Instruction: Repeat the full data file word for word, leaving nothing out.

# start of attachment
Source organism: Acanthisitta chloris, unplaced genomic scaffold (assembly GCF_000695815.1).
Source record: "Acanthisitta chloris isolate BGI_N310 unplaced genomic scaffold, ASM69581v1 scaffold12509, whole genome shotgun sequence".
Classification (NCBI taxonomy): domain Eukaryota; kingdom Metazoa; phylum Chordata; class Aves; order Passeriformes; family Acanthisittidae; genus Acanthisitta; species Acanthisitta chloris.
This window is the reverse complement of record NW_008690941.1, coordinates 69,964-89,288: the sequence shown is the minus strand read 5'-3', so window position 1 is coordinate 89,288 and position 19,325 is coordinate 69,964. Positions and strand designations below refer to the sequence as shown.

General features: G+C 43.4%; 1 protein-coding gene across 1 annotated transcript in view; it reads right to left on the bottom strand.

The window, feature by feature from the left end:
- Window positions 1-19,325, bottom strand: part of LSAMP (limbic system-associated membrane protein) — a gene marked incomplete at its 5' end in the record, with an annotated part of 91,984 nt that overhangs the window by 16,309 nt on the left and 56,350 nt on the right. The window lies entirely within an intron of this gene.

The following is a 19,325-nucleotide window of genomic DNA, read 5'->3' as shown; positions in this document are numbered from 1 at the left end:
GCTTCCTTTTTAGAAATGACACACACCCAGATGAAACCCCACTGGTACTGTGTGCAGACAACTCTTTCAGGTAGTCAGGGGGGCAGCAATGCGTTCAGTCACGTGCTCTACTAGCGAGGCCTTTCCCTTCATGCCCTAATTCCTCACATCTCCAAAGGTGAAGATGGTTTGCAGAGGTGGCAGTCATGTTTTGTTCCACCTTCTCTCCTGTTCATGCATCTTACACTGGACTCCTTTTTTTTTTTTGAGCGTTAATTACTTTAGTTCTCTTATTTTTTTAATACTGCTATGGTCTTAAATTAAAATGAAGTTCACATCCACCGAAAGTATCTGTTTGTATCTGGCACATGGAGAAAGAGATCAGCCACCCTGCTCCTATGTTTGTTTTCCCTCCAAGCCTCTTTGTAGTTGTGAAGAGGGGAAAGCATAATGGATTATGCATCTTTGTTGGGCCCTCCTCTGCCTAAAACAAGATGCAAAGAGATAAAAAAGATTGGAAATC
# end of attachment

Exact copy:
Source organism: Acanthisitta chloris, unplaced genomic scaffold (assembly GCF_000695815.1).
Source record: "Acanthisitta chloris isolate BGI_N310 unplaced genomic scaffold, ASM69581v1 scaffold12509, whole genome shotgun sequence".
Classification (NCBI taxonomy): domain Eukaryota; kingdom Metazoa; phylum Chordata; class Aves; order Passeriformes; family Acanthisittidae; genus Acanthisitta; species Acanthisitta chloris.
This window is the reverse complement of record NW_008690941.1, coordinates 69,964-89,288: the sequence shown is the minus strand read 5'-3', so window position 1 is coordinate 89,288 and position 19,325 is coordinate 69,964. Positions and strand designations below refer to the sequence as shown.

General features: G+C 43.4%; 1 protein-coding gene across 1 annotated transcript in view; it reads right to left on the bottom strand.

The window, feature by feature from the left end:
- Window positions 1-19,325, bottom strand: part of LSAMP (limbic system-associated membrane protein) — a gene marked incomplete at its 5' end in the record, with an annotated part of 91,984 nt that overhangs the window by 16,309 nt on the left and 56,350 nt on the right. The window lies entirely within an intron of this gene.

The following is a 19,325-nucleotide window of genomic DNA, read 5'->3' as shown; positions in this document are numbered from 1 at the left end:
GCTTCCTTTTTAGAAATGACACACACCCAGATGAAACCCCACTGGTACTGTGTGCAGACAACTCTTTCAGGTAGTCAGGGGGGCAGCAATGCGTTCAGTCACGTGCTCTACTAGCGAGGCCTTTCCCTTCATGCCCTAATTCCTCACATCTCCAAAGGTGAAGATGGTTTGCAGAGGTGGCAGTCATGTTTTGTTCCACCTTCTCTCCTGTTCATGCATCTTACACTGGACTCCTTTTTTTTTTTTGAGCGTTAATTACTTTAGTTCTCTTATTTTTTTAATACTGCTATGGTCTTAAATTAAAATGAAGTTCACATCCACCGAAAGTATCTGTTTGTATCTGGCACATGGAGAAAGAGATCAGCCACCCTGCTCCTATGTTTGTTTTCCCTCCAAGCCTCTTTGTAGTTGTGAAGAGGGGAAAGCATAATGGATTATGCATCTTTGTTGGGCCCTCCTCTGCCTAAAACAAGATGCAAAGAGATAAAAAAGATTGGAAATC